Antici….pation – December 2014

Well, December is often a quieter month in terms of the books coming out, so this list will include some genres that usually don’t appear, including a fascinating sounding history about books and World War II. (So want!) As usual, publisher summaries come from Edelweiss.

 

The book:  Ticker by Lisa Mantchev

Publisher & date:  Skyscape, Dec. 1

Publisher description: “When Penny Farthing nearly died, the brilliant surgeon Calvin Warwick managed to implant a brass “Ticker,” transforming her into “the first of the Augmented!” But soon it was discovered that Warwick kidnapped and killed dozens of people striving to perfect another Ticker for Penny.

“The last day of Warwick’s trial, the Farthing factory is bombed, Warwick disappears, and Penny and her brother, Nic, receive a ransom demand for all of their Augmentation notes if they want to see their parents again. Who is trying to stop their work? Or to control it? Or is the motive more sinister?

“Determined to solve the mystery and reunite their family, the Farthings recruit their closest friends: fiery baker Violet Nesselrode and gentleman-about-town Sebastian Stirling. Unexpectedly leading the charge is Marcus Kingsley, the young army general who has his own reasons for wanting to lift the veil between this world and the next. Wagers are placed, friends are lost, romance stages an ambush, and time is running out for the girl with the clockwork heart.”

 

The book:  When Books Went to War: The Stories That Helped Us Win World War II by Molly Guptill Manning

Publisher & date:  Houghton Mifflin Harcourt, Dec. 2

Publisher description: “While the Nazis were burning hundreds of millions of books across Europe, America printed and shipped 140 million books to its troops. The story of how the books were received, how they connected soldiers with authors, and how an army of librarians and publishers lifted spirits and built a new democratic audience of readers is as inspiring today as it was then.

“When America entered World War II in 1941, we faced an enemy that had banned and burned over 100 million books and caused fearful citizens to hide or destroy many more. Outraged librarians launched a campaign to send free books to American troops and gathered 20 million hardcover donations. In 1943, the War Department and the publishing industry stepped in with an extraordinary program: 120 million small, lightweight paperbacks, for troops to carry in their pockets and their rucksacks, in every theater of war.

“Comprising 1,200 different titles of every imaginable type, these paperbacks were beloved by the troops and are still fondly remembered today. Soldiers read them while waiting to land at Normandy; in hellish trenches in the midst of battles in the Pacific; in field hospitals; and on long bombing flights. They wrote to the authors, many of whom responded to every letter. They helped rescue The Great Gatsby from obscurity. They made Betty Smith, author of A Tree Grows in Brooklyn, into a national icon. When Books Went to War is an inspiring story for history buffs and book lovers alike.”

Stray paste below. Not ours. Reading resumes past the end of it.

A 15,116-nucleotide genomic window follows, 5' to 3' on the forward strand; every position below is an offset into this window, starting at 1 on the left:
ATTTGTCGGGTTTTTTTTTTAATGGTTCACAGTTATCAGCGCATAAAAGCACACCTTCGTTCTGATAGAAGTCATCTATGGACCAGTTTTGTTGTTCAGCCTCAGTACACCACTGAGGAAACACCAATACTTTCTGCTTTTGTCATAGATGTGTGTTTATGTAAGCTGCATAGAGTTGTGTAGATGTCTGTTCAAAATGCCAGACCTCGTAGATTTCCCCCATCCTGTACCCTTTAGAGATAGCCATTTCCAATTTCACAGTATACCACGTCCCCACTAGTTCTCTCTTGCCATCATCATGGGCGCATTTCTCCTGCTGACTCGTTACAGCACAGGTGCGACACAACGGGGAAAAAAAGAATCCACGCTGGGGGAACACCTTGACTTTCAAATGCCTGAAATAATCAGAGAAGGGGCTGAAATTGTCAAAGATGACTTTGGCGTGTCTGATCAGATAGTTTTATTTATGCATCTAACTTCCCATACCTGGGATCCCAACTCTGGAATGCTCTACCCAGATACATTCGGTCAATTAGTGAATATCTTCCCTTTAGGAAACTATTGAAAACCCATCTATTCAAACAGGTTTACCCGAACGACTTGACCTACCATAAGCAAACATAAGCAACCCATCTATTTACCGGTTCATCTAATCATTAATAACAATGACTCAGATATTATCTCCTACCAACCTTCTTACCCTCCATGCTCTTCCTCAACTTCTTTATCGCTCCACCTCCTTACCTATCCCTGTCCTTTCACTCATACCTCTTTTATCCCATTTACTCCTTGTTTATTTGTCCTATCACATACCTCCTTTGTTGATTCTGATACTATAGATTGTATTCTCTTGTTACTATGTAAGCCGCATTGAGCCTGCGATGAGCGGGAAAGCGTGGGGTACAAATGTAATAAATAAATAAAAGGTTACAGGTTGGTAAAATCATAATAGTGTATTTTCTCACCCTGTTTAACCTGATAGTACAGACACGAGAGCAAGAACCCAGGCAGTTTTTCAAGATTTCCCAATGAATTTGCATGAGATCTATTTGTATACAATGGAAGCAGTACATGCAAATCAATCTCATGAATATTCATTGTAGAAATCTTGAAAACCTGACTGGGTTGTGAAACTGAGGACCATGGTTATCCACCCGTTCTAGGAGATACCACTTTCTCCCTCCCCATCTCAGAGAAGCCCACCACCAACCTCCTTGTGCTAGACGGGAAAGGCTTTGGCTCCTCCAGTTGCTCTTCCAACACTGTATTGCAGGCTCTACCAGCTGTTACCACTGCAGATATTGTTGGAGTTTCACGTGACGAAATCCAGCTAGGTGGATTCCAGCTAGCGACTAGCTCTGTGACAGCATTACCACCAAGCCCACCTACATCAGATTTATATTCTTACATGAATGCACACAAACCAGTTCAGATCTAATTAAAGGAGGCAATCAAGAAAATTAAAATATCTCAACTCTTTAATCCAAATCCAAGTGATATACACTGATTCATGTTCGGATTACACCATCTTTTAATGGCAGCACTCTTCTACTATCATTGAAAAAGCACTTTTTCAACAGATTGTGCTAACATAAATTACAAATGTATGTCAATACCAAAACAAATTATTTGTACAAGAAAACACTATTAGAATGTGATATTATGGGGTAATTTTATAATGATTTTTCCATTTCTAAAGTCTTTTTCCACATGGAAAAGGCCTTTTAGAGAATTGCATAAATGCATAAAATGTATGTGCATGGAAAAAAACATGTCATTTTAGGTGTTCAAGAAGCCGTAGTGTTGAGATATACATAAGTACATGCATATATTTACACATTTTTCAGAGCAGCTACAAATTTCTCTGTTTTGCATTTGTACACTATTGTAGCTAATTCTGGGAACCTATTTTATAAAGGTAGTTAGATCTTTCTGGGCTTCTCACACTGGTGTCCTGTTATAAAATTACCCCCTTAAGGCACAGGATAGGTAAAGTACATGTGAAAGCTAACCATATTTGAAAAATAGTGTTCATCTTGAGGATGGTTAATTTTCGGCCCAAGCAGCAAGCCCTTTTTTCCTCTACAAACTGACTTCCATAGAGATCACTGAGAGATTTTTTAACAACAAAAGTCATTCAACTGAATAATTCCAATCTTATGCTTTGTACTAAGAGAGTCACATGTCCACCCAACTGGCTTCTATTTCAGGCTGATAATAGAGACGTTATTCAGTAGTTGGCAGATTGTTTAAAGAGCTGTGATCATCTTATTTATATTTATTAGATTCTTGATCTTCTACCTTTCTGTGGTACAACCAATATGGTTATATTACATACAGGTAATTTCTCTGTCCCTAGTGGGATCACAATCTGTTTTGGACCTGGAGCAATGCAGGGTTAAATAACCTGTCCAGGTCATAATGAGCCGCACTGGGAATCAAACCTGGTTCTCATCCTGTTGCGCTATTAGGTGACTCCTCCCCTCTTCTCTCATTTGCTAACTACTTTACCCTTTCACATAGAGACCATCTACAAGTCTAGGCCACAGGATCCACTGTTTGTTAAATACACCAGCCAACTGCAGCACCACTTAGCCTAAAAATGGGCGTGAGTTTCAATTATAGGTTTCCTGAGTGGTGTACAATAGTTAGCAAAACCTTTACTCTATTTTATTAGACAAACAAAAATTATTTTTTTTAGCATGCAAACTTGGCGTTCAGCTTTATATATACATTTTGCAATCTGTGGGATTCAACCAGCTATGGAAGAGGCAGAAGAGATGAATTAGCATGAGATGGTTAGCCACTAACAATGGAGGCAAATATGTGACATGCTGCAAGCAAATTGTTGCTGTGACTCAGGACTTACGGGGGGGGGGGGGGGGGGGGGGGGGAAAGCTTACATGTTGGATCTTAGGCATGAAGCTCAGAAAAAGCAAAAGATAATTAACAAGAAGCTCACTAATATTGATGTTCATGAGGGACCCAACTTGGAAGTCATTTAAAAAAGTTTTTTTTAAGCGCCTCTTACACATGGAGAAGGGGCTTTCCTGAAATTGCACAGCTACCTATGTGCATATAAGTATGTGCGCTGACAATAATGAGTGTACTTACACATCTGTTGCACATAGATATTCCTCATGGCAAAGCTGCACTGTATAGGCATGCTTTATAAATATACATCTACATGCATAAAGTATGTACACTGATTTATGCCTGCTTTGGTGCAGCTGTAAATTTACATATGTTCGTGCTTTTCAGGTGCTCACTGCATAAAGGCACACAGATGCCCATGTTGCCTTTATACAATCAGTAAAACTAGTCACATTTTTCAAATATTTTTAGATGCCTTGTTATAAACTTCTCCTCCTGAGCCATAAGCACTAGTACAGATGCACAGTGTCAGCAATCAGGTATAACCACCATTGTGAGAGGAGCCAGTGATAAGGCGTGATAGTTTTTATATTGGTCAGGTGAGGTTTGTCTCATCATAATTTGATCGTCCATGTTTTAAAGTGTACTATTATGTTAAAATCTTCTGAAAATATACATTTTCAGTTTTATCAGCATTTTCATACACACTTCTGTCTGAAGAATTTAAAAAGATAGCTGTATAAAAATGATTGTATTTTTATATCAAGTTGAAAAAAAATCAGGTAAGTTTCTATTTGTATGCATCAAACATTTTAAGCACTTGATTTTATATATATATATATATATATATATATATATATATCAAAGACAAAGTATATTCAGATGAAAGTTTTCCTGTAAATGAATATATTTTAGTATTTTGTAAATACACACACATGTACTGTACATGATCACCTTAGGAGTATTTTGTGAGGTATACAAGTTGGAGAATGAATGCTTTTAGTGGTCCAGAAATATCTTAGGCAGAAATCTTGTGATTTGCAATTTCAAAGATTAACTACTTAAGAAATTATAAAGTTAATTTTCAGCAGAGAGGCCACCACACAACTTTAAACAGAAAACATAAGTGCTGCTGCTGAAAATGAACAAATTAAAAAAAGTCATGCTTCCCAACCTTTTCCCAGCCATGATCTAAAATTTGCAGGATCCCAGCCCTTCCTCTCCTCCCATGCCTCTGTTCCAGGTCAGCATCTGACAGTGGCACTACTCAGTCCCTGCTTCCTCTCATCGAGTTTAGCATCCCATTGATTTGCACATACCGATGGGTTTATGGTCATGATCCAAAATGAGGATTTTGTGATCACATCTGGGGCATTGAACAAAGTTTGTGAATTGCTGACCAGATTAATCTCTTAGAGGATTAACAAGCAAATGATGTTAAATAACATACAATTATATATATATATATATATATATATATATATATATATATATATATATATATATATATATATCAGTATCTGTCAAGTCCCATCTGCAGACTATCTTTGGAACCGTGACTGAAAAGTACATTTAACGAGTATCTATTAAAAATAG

The book:  Spare Parts: Four Undocumented Teenagers, One Ugly Robot, and the Battle for the American Dream by Joshua Davis

Publisher & date:  FSG Originals, Dec. 2

Publisher description: “In 2004, four Latino teenagers arrived at the Marine Advanced Technology Education Robotics Competition at the University of California, Santa Barbara. They were born in Mexico but raised in Phoenix, Arizona, where they attended an underfunded public high school. No one had ever suggested to Oscar, Cristian, Luis, or Lorenzo that they might amount to much—but two inspiring science teachers had convinced these impoverished, undocumented kids from the desert who had never even seen the ocean that they should try to build an underwater robot.

“And build a robot they did. Their robot wasn’t pretty, especially compared to those of the competition. They were going up against some of the best collegiate engineers in the country, including a team from MIT backed by a $10,000 grant from ExxonMobil. The Phoenix teenagers had scraped together less than $1,000 and built their robot out of scavenged parts. This was never a level competition—and yet, against all odds . . . they won!

“But this is just the beginning for these four, whose story—which became a key inspiration to the DREAMers movement—will go on to include first-generation college graduations, deportation, bean-picking in Mexico, and service in Afghanistan.”

 

The book:  This Shattered World by Amie Kaufman and Meagan Spooner

Publisher & date:  Disney-Hyperion, Dec. 23

Publisher description: “Jubilee Chase and Flynn Cormac should never have met.

“Lee is captain of the forces sent to Avon to crush the terraformed planet’s rebellious colonists, but she has her own reasons for hating the insurgents.

“Rebellion is in Flynn’s blood. His sister died in the original uprising against the powerful corporate conglomerate that rules Avon with an iron fist. These corporations make their fortune by terraforming uninhabitable planets across the universe and recruiting colonists to make the planets livable, with the promise of a better life for their children. But they never fulfilled their promise on Avon, and decades later, Flynn is leading the rebellion.

“Desperate for any advantage against the military occupying his home, Flynn does the only thing that makes sense when he and Lee cross paths: he returns to base with her as prisoner. But as his fellow rebels prepare to execute this tough-talking girl with nerves of steel, Flynn makes another choice that will change him forever. He and Lee escape base together, caught between two sides in a senseless war.”